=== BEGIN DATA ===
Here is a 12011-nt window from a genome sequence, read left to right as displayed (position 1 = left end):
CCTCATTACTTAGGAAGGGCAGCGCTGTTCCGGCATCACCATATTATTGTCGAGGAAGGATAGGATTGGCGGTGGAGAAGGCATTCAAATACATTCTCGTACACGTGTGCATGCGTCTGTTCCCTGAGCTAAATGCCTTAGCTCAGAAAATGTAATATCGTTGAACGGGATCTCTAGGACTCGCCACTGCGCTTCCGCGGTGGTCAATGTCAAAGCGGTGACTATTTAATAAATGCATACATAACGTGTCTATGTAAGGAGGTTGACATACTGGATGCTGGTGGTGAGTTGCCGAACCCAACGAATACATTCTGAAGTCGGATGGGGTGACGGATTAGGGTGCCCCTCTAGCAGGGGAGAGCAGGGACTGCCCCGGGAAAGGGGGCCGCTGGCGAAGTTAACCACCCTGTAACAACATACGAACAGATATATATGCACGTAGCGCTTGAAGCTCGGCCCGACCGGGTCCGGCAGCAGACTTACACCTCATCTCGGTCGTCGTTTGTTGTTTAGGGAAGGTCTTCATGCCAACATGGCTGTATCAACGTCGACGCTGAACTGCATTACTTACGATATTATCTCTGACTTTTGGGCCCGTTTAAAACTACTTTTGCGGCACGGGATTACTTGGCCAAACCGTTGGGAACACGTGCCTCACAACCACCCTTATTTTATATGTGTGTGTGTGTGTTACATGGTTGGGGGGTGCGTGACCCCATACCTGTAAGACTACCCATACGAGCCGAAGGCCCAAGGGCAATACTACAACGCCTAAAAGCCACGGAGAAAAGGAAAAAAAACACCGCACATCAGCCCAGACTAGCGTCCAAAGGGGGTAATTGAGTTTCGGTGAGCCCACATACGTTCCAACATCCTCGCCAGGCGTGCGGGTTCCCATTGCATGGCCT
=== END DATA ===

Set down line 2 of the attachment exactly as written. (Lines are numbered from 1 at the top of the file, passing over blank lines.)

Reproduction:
CCTCATTACTTAGGAAGGGCAGCGCTGTTCCGGCATCACCATATTATTGTCGAGGAAGGATAGGATTGGCGGTGGAGAAGGCATTCAAATACATTCTCGTACACGTGTGCATGCGTCTGTTCCCTGAGCTAAATGCCTTAGCTCAGAAAATGTAATATCGTTGAACGGGATCTCTAGGACTCGCCACTGCGCTTCCGCGGTGGTCAATGTCAAAGCGGTGACTATTTAATAAATGCATACATAACGTGTCTATGTAAGGAGGTTGACATACTGGATGCTGGTGGTGAGTTGCCGAACCCAACGAATACATTCTGAAGTCGGATGGGGTGACGGATTAGGGTGCCCCTCTAGCAGGGGAGAGCAGGGACTGCCCCGGGAAAGGGGGCCGCTGGCGAAGTTAACCACCCTGTAACAACATACGAACAGATATATATGCACGTAGCGCTTGAAGCTCGGCCCGACCGGGTCCGGCAGCAGACTTACACCTCATCTCGGTCGTCGTTTGTTGTTTAGGGAAGGTCTTCATGCCAACATGGCTGTATCAACGTCGACGCTGAACTGCATTACTTACGATATTATCTCTGACTTTTGGGCCCGTTTAAAACTACTTTTGCGGCACGGGATTACTTGGCCAAACCGTTGGGAACACGTGCCTCACAACCACCCTTATTTTATATGTGTGTGTGTGTGTTACATGGTTGGGGGGTGCGTGACCCCATACCTGTAAGACTACCCATACGAGCCGAAGGCCCAAGGGCAATACTACAACGCCTAAAAGCCACGGAGAAAAGGAAAAAAAACACCGCACATCAGCCCAGACTAGCGTCCAAAGGGGGTAATTGAGTTTCGGTGAGCCCACATACGTTCCAACATCCTCGCCAGGCGTGCGGGTTCCCATTGCATGGCCT